Avolon says $4T needed to transform global jet fleet | Inquirer Business

Avolon says $4T needed to transform global jet fleet

/ 09:49 AM June 14, 2023

A Delta Airlines flight

A Delta Airlines flight descends past stormy clouds as it approaches to land in San Diego, California, U.S., December 12, 2022. REUTERS/Mike Blake

PARIS  –Global aviation needs $4 trillion over the next 20 years to fund new commercial deliveries and transform the world’s fleet to reduce emissions, leasing firm Avolon said on Tuesday.

Airlines and leasing companies will take delivery of 44,300 commercial passenger aircraft by 2042, of which about half will be for replacement and half for growth, the world’s third-largest aircraft lessor said.


The world’s commercial passenger aircraft fleet is set to nearly double to 46,880 aircraft by 2042, the Dublin-based firm predicted.


Its new report comes ahead of the June 19-25 Paris Airshow where aerospace companies will highlight plans to reach an industry-wide target of net zero emissions by 2050, while wrestling with short-term supply chain problems.

To reach the net zero goal, the industry needs to decouple its environmental impact from rising travel demand, which is expected to grow at 3.5 percent compared with GDP growth of 2.5 percent, Avolon said.

Environmental critics say such rapid growth of commercial aviation is at odds with its objectives to curb emissions.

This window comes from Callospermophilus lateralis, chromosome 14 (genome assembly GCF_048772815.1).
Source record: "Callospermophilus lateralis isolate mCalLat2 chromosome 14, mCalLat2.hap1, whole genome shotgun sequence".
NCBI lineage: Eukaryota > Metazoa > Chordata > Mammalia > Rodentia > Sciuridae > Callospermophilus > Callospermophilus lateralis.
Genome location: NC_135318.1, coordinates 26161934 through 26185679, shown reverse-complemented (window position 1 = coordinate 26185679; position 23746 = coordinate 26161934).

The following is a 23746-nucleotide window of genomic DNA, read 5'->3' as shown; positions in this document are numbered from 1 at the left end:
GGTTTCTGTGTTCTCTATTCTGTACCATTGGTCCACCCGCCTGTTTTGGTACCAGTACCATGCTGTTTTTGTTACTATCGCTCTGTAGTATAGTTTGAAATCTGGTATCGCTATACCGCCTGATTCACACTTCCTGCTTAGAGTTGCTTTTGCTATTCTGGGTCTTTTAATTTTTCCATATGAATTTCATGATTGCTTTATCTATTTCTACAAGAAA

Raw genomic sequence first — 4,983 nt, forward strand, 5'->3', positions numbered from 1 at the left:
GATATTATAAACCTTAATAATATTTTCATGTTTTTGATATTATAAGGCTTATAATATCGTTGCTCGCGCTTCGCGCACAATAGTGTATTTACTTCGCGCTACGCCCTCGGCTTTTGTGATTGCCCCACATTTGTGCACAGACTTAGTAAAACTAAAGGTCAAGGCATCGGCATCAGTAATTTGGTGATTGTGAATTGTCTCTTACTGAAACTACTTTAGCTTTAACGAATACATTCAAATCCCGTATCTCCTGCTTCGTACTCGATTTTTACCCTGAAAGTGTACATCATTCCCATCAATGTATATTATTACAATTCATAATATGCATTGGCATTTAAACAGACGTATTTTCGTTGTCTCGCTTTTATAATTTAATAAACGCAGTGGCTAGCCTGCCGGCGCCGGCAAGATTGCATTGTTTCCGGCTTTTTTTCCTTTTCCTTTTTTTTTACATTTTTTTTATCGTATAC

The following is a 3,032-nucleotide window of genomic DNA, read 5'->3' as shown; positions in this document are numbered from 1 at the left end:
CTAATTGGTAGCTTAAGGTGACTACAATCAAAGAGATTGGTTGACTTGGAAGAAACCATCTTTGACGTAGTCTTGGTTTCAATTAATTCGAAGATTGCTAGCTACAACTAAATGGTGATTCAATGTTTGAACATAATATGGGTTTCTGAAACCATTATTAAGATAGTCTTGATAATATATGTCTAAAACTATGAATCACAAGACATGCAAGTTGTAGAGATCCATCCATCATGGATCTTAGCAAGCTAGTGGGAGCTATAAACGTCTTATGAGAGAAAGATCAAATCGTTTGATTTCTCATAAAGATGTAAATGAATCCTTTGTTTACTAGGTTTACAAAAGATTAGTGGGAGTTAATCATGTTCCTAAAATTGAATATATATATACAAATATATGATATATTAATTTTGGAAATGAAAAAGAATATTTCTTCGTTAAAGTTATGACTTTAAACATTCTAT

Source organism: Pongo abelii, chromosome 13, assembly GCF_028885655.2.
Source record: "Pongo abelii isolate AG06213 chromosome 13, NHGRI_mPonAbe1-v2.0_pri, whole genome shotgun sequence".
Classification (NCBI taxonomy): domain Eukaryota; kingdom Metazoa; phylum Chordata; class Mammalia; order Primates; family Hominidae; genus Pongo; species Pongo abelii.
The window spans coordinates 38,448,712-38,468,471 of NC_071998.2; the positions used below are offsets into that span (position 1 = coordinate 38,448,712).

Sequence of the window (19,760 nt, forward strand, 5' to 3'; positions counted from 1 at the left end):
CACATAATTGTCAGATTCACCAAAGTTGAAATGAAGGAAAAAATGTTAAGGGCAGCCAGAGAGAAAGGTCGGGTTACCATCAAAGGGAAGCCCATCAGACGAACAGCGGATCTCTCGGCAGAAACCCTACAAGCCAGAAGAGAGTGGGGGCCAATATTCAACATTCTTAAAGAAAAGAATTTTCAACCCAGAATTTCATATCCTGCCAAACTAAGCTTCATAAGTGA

Avolon has said the focus should be on increasing the supply of Sustainable Aviation Fuels (SAF).

Avolon logo

Avolon logo is seen in this illustration taken, May 1, 2022. REUTERS/Dado Ruvic/Illustration/File photo

“A growing industry will attract the capital required to drive aviation’s sustainability transition,” it said.

Growth will be dominated by narrow-body jets including the Airbus A320neo and Boeing 737 MAX.


Europe’s Airbus will maintain leadership of the narrow-body market with its 53 percent share of the fleet rising to 58 percent by 2042, Avolon predicted. Boeing will maintain leadership of the widebody market with a 59 percent share.

It also predicted a renaissance for the smaller turboprop, and that it could play a part in the shift to greener aviation.

The age of existing turboprops means more of them will be delivered in the coming years as replacements than regional jets – “a reversal of the trend over the past 25 years that could invite new entrants with innovative designs,” Avolon said.

China is developing a new turboprop but Brazil’s Embraer has put plans for its own new model on hold. The roughly 50-70-seat turboprop market is dominated by French-Italian ATR.

Airbus is meanwhile working on a 100-seat hydrogen-powered plane that it says will be ready for regional service in 2035.

Separately in March, Universal Hydrogen staged the first test flight of an ATR powered partly by an electric engine running on a hydrogen fuel cell.

“I think everyone accepts that green technology will start there and migrate to the bigger-gauge aircraft,” Avolon chief executive Andy Cronin said, referring to the turboprop segment.

Radical technological change will be less marked in the market for large narrow- or wide-body jets, he said.

“It’s not going to be the game-changer that drives emissions: (that) is large-scale production of SAF.”


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TAGS: aviation, fleet, Investment, SAF, transformation

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